Monday, July 12, 2010

Vacation 2010: DC - U.S. Capitol.

After our visit to Ford's Theatre, we made our way to the destination I was most excited about seeing: the Newseum. Talk about journalism heaven! Unfortunately, because of our date with the Capitol, we didn't get nearly enough time in the Newseum before we had to make the hike to the Hill. Fortunately, though, I'm married to a very wise and thoughtful man who was willing to rearrange our schedule so Katie and I could return to the Newseum the next day. Both visits were incredible, so the Newseum gets its own post!

ANYWAY, back to Monday...

Because we were making the most of our time at the Newseum, we really had to hustle to make it to the House office building in time for our Capitol tour. It's funny how I imagined us leisurely strolling around the grounds, snapping picture after picture of our seat of government. In reality, we were practically jogging when I managed to take this one shot:
We made it to our congresswoman's office just in time, and one of her interns walked us through security and through the public areas of the Capitol.
We started in the new(ish) Capitol Visitors Center. What amazed me was how very crowded it was. I know, I know—we were there during SUMMER. Still, my memories of the Capitol from previous visits did not include the masses.

All around us were huge tour groups following their guides. We were happy to have our congressional escort to give us a more personal tour for just the four of us. She started by taking us into the Crypt to the center of the Capitol,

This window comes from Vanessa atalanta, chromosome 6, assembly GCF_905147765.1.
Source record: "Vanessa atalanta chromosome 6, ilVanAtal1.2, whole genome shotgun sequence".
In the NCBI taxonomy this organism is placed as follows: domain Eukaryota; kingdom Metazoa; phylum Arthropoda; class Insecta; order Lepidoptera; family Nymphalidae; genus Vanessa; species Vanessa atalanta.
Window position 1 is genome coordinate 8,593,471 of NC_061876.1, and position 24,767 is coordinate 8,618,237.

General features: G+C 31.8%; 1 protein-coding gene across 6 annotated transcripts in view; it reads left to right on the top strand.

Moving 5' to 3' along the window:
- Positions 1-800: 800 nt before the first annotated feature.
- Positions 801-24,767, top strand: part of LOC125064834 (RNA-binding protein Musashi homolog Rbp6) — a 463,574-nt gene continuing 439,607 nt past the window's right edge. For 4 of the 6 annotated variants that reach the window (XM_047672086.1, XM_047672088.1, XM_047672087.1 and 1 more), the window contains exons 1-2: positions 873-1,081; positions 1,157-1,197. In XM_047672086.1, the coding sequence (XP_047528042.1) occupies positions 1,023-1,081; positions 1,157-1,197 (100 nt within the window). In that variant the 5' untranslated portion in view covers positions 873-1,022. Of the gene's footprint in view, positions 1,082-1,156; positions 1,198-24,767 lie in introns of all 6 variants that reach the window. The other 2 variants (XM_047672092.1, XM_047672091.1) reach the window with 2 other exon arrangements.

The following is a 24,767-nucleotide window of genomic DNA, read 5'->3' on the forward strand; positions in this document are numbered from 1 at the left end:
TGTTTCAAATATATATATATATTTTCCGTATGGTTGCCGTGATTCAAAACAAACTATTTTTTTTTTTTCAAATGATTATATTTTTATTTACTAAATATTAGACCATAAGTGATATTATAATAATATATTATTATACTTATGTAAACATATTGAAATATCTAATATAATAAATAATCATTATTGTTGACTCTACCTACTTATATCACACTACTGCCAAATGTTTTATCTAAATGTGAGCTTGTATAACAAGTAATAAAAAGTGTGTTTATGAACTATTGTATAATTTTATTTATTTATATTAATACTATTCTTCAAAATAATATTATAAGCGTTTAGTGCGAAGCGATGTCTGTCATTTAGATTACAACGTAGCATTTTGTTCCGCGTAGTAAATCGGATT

which is also the center of the District of Columbia.

There in the Crypt we saw a model of the District,

and this symbolic statue of Abraham Lincoln. The crypt is filled with large stone columns that support the weight of the rotunda floor and the dome above.

We saw the original Supreme Court chamber:

and the former Senate chamber:

Then we made it to the rotunda.

After seeing the Texas Capitol's rotunda hundreds of times, it was fascinating to see the detail of this structure. Like everyone else, we were compelled... just look up.

Then we had to look around...
to see the great works of art that line the perimeter.

I was pleased to see an acknowledgment of some of the many women who helped make this country great.

And especially just a few days after our visit to Monticello, it was good to see the signing of the Declaration of Independence represented.

After that we walked through the statuary hall. This space used to be the House of Representatives chamber.

Each state has a statue representing it somewhere in the Capitol. Some of the statues are in locations inaccessible by the public (isn't that kinda sad?), but ol' Sam was in plain view!

Plaques marked where famous Americans sat during their tenure in the House.

It's pretty cool to hear the acoustics in that semicircular room, too. It's known as a whisper chamber because in certain spots, you can clearly hear conversations on the other side of the room. John Quincy Adams used to sit at his desk with his head down, and when people thought he was dozing, he was really eavesdropping on his colleagues!

Near the end of our guided tour, we saw this massive door. It was intended to be installed elsewhere in the Capitol, but because of its size and weight, it couldn't be moved. I'm sure there's a joke about government inefficiency somewhere in there...

When our tour ended, our intern gave us our gallery passes so we could see the House and Senate chambers. This meant surrendering all of our stuff (phones, cameras, bags, etc.) so we could sit in the gallery. This was a far cry from my last visit to the House, when I got to walk on the House floor and sit in the speaker's chair. This time, we just watched a student group (they looked like pages) on the floor. Although Congress was reconvening after the Fourth of July break, there was no floor debate for us to watch.

Although we had Senate gallery passes, we passed (hardy-har-har). Instead, we took the tunnel from the Capitol to the Library of Congress. It was overwhelming to go from one architectural wonder to another!

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